1954 Bowman Gum card of Allie Reynolds (US Public Domain)

As a Cleveland Indian from 1942-1946, part-Cherokee 
Allie Reynolds, nicknamed “Superchief,” had acquired an unfair reputation for walking too batters and having no guts on the mound, someone who shied away from challenging hittersa pitcher who wanted the win and duck out after a few innings. Then he became a New York Yankee in a trade that sent the popular second baseman Joe Gordon to the Indians. Yankee fans were enragedTheir reasoning was simple: Gordon was a winner; Reynolds was so-so at best. As with Raschi, pitching coach Turner came to the rescue by teaching Reynolds the art of pitching, and not just throwing. Reynolds learned to take his time between pitches and change speeds. Heeding Turner’s advice, Reynolds made the fans forget Gordon in a hurry. 

The versatile 
Reynolds could beat you in many ways. In his first year as a Yankee, he won 19 games against eight losses to lead all AL pitchers with a .704 win percentage. He pitched two no-hitters in 1951, the same season he won 17 games, threw an AL-leading seven shutouts and saved seven games in 14 relief appearancesIn 1952, he won 20 and led the AL with a 2.06 ERA, 160 strikeouts, and six shutouts in 244.3 innings. In 1953, Stengel turned Reynolds even more into a closer where he saved 13 games in 26 relief appearances. He still found time to start 15 games, completing five of those and recording 13 total wins for the season. 

I
n his six years in New York, he was on six World Series winners. The two other times, the Yankees finished second and third. Between 1949-1953, he started the opening games of the Fall Classic on four different occasions. In relief in 1950, he saved the clinching final game for Whitey Ford against the Philadelphia Phillies, then won the final games of the 1952 and 1953 Series coming out of the bullpen against the Brooklyn Dodgers, a team he owned. In his six World Series, he won seven games (two in relief) and saved four others. In 77.3 innings, he fanned 62 batters and threw two shutouts. He also helped the team out and his own cause by batting a lifetime .308 in post-season, double what he hit in his 13 regular seasons combined. 

What made Allie Reynolds especially fearsome was his fastball in late innings when the grandstand roof cast a shadow from the batter’s box half-way to the mound, making it extremely difficult for hitters to pick up Reynold’s rising 
fastball coming out of the sun, where the ball looked like an aspirin pill.  

1952 Bowman Gum card of Eddie Lopat (US Public Domain)

Last but not least, there was little, five-foot-ten southpaw Eddie Lopat, known as “The Junk Man” and “Steady Eddie.” Some opponents weren’t as kind with their nicknames, however. Iconic Boston slugger Ted Williams referred to him as “that f------ Lopat!” Lopat frustrated hitters with his assortment of  breaking pitches thrown with expert command and plenty of movement.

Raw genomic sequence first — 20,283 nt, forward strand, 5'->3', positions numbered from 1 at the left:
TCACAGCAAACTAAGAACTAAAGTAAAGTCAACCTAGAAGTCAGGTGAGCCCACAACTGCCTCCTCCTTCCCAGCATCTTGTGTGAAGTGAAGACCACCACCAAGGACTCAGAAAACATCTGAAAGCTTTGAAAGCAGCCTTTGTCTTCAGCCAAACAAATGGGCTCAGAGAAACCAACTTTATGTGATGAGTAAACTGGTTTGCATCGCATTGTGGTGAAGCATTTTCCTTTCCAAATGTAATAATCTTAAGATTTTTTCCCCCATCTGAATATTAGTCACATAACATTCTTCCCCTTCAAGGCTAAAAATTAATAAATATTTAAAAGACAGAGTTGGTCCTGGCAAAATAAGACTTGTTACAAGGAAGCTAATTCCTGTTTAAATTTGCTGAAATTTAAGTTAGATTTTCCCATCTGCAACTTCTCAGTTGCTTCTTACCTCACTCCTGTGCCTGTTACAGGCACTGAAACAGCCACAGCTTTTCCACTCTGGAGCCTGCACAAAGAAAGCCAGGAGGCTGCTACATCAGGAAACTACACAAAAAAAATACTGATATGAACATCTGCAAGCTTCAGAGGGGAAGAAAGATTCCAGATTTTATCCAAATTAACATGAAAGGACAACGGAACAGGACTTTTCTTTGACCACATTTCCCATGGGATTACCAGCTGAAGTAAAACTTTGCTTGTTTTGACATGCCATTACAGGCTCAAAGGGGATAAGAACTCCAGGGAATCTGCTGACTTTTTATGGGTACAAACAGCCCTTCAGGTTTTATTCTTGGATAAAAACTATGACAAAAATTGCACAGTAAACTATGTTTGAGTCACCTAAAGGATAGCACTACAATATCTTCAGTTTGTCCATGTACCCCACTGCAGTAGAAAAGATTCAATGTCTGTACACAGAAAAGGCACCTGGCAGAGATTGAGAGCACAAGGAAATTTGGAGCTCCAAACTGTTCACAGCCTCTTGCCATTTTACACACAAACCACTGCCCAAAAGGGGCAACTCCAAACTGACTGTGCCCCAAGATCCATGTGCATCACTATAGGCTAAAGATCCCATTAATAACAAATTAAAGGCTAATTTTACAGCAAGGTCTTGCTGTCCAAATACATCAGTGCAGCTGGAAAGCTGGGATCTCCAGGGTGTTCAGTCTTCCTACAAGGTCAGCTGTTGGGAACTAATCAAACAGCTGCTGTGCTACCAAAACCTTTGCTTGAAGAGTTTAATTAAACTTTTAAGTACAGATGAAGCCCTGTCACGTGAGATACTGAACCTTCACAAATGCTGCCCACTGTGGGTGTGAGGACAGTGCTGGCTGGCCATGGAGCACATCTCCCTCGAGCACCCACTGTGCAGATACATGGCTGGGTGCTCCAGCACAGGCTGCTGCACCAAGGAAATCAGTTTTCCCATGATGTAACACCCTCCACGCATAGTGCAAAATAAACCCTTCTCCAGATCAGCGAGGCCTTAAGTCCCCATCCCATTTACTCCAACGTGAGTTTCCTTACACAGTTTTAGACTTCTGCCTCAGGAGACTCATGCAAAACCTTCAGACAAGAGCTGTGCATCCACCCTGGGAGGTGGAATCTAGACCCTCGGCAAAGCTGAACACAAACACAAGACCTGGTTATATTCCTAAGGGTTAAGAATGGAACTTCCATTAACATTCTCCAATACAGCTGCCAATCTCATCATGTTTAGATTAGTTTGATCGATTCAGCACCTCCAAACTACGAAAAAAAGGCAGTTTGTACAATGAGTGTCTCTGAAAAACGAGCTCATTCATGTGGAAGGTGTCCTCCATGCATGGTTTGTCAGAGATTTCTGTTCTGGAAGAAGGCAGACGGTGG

He wasn’t flashy and didn’t
 strike out that many batters. Instead, he’d retire them on flies and a whole lot of ground balls. His tosses looked as big as basketballs coming to the plate, then they’d disappear into the catcher’s mitt. He had four pitches: screwball, fastball, curve, and slider. Deceiving to say the least, he used two speeds on his screwball and three speeds each on the other three, for a total of 11 different pitches for hitters to swing and miss at 

Born Edmund Walter Lopatynski to Polish parents in 1918, 
Lopat came to the Yankees in 1948 after four years with the Chicago White Sox where he had won a total of 50 games as a regular starter who continually beat the Yankees enough for GM Weiss to take notice. On February 24, the Yankees gave up three players--Aaron Robinson, Fred Bradley, and Bill Wight--to get him, in one of the best deals Weiss had ever made.   

Lopat
 was the perfect contrast to the heat of Raschi and Reynolds, especially when he would slow things down by starting the third game of a three-game setOther times Stengel would place him in the middle of the two, which really threw the opposition off with three-game, heat-gunk-heat combinationHis walk totals were microscopic during the five championship years, when he won 80 games to only 36 losses. He won 21 games in 1951, and led the AL with a 2.42 ERA, while 16-4 in 1953.  

In seven World Series starts
 between 1949-1953 (at least once each post-season), Lopat won four, lost one, and a posted a 2.60 ERA in 52 innings, walking only 12. Against the Cleveland Indians, his lifetime regular-season record stood at 40-12, amazing considering the all-star starting pitchers he faced: Bob Feller, Early Wynn, Mike Garcia and Bob Lemon. 

In the end, it all comes down to winning. The Big Three, in their New York Yankee careers, won a combined 371 games and lost only 169 for a .687 win percentage. During the 1949-1953 years, they were 255-117 and .685. 
Surprisingly, none of the three pitchers are in the Hall of Fame, and may not ever get there. However, teammate Charlie Silvera, a backup catcher to Yogi Berra with the Yankees from 1948-1956, said, “Those guys should be in Cooperstown as one unit.”